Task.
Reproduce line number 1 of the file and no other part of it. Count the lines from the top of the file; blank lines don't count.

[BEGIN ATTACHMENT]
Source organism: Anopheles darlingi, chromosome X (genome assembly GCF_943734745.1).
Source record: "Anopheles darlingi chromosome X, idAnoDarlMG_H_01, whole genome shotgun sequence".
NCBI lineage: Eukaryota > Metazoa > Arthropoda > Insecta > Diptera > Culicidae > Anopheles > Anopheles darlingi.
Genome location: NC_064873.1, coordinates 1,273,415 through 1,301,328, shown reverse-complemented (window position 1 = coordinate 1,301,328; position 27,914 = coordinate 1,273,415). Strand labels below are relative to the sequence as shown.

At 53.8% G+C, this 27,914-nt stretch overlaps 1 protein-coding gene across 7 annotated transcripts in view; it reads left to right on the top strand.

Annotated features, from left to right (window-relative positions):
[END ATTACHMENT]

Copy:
Source organism: Anopheles darlingi, chromosome X (genome assembly GCF_943734745.1).